If you want to do a lava effect in Illustrator, you're going to have to use the techniques that air-brush artists use: strong lines, lots and lots and lots of detail, and gentile gradients. It will take a shitload of time, let me tell you. There's simply no reason to waste that much time on something that can be created near-automatically using raster techniques to any scale that you'll need.

For example, if you wanted to use this for print, you just open your Photoshop file and set the resolution to 600 or 1200 dpi and you're done. You'll have to scale everything up, but it's the same process. You can then import the image into illustrator -- they're both Adobe products and their files are virtually interchangeable (if you import an Illustrator file into Photoshop, it'll ask you for your target resolution).

If you want photo-realism, that's a lot harder to do with vector images, but as you can see from the tutorial, dead-simple in Photoshop. If this is just part of a larger image, I'd say it's time better spent actually drawing in Illustrator. Save the time-consuming, boring-as-hell repetitive stuff (like lava) for Photoshop.

As for the discussion on resolution, a (good) tablet will usually trounce a good mouse, with the added advantage that you get degrees of pressure--something you can't measure with a mouse. I have a pretty decent tablet that I never use, because it's just too damned big to go anywhere convenient. I'd get a smaller Wacom to replace it, except that I don't do as much drawing as I used to, and I could never buy something from a company owned by the leader of the Moonies.
posted by Civil_Disobedient at 10:28 AM on August 25, 2007

I'd also be lost and annoyed without my pen tablet. I go back and forth between mouse and tablet depending on the task and how I'm working at the moment.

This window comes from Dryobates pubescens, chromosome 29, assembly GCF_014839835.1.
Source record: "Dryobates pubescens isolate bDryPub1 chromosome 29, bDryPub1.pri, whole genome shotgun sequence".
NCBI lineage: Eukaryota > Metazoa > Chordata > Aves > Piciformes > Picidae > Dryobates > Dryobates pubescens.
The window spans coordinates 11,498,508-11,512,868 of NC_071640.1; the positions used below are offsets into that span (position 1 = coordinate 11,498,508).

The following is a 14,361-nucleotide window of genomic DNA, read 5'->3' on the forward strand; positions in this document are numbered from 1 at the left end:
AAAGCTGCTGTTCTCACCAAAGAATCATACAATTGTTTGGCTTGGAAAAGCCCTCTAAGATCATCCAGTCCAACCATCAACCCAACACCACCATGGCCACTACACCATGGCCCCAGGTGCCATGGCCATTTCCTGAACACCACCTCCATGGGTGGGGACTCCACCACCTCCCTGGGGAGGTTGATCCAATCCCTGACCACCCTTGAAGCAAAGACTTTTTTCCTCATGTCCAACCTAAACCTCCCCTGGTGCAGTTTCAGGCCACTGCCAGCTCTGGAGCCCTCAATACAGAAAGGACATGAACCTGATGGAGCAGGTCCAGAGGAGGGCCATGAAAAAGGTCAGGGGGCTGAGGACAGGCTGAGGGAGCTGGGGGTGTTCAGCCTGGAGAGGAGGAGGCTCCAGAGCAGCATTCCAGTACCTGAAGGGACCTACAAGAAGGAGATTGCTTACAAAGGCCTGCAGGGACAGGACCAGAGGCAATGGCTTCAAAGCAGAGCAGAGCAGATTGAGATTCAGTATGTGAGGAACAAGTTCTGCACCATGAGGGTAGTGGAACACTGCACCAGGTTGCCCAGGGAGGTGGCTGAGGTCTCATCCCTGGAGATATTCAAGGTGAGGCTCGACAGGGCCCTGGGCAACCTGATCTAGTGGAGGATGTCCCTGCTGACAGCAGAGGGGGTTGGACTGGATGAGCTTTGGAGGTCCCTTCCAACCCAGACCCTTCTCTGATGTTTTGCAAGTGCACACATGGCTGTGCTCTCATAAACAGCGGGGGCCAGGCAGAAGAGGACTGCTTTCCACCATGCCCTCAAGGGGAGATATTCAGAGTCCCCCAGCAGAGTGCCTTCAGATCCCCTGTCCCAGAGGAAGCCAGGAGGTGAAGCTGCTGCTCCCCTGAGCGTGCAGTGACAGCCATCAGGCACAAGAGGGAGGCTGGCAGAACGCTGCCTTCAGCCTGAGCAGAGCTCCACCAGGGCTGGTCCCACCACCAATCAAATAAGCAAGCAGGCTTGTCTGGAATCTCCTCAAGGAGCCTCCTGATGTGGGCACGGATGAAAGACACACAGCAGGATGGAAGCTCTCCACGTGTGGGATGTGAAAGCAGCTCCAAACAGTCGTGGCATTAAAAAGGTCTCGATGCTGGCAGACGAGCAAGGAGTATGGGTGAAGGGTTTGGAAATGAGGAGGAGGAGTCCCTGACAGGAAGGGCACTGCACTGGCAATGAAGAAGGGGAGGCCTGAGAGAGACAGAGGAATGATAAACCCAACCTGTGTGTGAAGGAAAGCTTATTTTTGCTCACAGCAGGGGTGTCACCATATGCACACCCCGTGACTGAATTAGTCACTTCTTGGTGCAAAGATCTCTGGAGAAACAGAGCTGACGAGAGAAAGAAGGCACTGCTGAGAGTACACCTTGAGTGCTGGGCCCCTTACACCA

I have a small 4x6 and I think it is great for just about any scale of drawing. I think if you are a real artist, having a larger tablet would be pretty fun to work with but the smaller one, I think, works for just about 90% of stuff you'd want to do in the post-production type work. If you are drawing by hand and scanning then the small tablet is a great place to start.

I agree with all the comments about illustrator v. photoshop. Your workflow might be: Illustrator for the vector linework --> photoshop for all the subtle painting and gradients --> back to illustrator for finishing touches and text overlays.
posted by amanda at 10:36 AM on August 25, 2007

To create a photorealistic lava flow in Illustrator is fucking hard. Basically, if you have to ask how to do it, you can't do it. I've been working in Illustrator for years, and there's no way I could even begin to start to figure this out without another few years dedicated exclusively to illustration. My answer to this question is either a) learn the gradient mesh tool until you know it the way you know your own face, or b) use Photoshop.
posted by Optimus Chyme at 12:03 PM on August 25, 2007